• Mandatory accounting for ‘managed wetland’         
  • Ensure respect for EU Nature legislation      
  • No offsetting from the forestry sector          
  • Full accounting for emissions from bioenergy.

In addition, the EU’s land sector does not have a mid- or a long-term strategy for decarbonisation. The European Commission should urgently develop a 2050 roadmap for agriculture, forestry and other land-use sectors that takes into account the EU’s 2050 objectives as well as the IPCC’s 2°C compliant carbon budgets. 

Learn more


The proposed Regulation is unambitious and must be strengthened in several ways to ensure that the LULUCF sectors sufficiently contribute to achieving the European Union’s international commitments under the Paris Agreement. 


The briefing on Land Use, Land Use Change and Forestry (LULUCF) was developed in spring 2016 to give a brief overview and update on LULUCF and its relevance for EU climate policy after the UNFCCC international climate agreement that was made in Paris in December 2015. Read More


CAN Europe made a submission on the European Commission’s consultation on how to treat land-based emissions in the 2030 target. Read more

Submissions on a sustainable bioenergy policy for the period after 2020

CAN Europe made a submission on the European Commission’s consultation a sustainable bioenergy policy for the period after 2020. Read more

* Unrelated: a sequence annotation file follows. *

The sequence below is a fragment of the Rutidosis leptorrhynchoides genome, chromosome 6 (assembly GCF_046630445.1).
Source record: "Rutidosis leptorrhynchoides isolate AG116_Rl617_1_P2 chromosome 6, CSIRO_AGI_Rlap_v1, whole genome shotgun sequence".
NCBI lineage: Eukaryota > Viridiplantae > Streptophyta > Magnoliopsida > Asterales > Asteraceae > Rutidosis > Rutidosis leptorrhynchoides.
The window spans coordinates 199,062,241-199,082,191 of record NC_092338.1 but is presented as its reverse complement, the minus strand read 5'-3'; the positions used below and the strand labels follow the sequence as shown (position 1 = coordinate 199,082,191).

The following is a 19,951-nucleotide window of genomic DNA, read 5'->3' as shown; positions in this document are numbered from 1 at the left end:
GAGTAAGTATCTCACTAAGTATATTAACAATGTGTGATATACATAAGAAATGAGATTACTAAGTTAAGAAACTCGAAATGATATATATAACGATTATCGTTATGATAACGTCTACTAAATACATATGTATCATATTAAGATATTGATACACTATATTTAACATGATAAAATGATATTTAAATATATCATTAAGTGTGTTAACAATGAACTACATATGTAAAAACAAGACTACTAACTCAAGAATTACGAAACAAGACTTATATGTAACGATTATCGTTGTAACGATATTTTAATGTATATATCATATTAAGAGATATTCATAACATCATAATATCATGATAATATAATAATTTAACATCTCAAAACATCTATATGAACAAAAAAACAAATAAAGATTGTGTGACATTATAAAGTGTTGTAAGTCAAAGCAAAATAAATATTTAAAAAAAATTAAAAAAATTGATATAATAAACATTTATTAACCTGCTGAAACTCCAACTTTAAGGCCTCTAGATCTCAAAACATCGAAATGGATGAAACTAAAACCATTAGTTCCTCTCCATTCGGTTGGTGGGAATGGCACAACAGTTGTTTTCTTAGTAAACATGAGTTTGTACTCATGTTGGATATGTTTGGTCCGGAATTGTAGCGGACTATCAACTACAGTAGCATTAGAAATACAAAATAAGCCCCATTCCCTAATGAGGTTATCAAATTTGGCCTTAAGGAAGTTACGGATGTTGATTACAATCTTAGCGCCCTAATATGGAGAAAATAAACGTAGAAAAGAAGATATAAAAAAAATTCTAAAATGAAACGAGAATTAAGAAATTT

Effort Sharing Regulation (non-ETS sectors)

The Effort Sharing Regulation (ESR) sets emissions reduction targets for each EU Member States for the sectors not covered under the EU's Emissions Trading Scheme. These non-ETS sectors include nearly 60% of the EU’s emissions and include ground transportation, agriculture, waste and buildings. Read more

Useful LULUCF Resources

Here you find a range of useful external LULUCF resources. Read More





Ulriikka Aarnio in Brussels
International Climate Policy Coordinator
+32 2894 4674

Latest Publications on Land Based Emissions

  • Defenders, Delayers or Dinosaurs: where do EU political groups stand on climate change?

    Centre and conservative parties of the current European Parliament have failed to treat climate change with the urgency it demands, according to a new ranking published today by Climate Action Network (CAN) Europe. At the same time, national champions in these groups demonstrate that centre and conservative parties can play a positive role in climate policy-making and that climate action can become a cross-party priority in the upcoming European elections.
  • Defenders, Delayers, Dinosaurs. Ranking of EU political groups and national parties on climate change

    The report “Defenders, Delayers, Dinosaurs: Ranking of EU political groups and national parties on climate change” assesses the voting behaviour of current MEPs in relation to climate and energy issues.
  • The People's Climate Case

    Families from Europe and outside are taking the European Parliament and the Council of the European Union to the European General Court for allowing high level of emissions until 2030 and failing to protect the citizens with the existing inadequate 2030 climate target.
See All: Land-based Emissions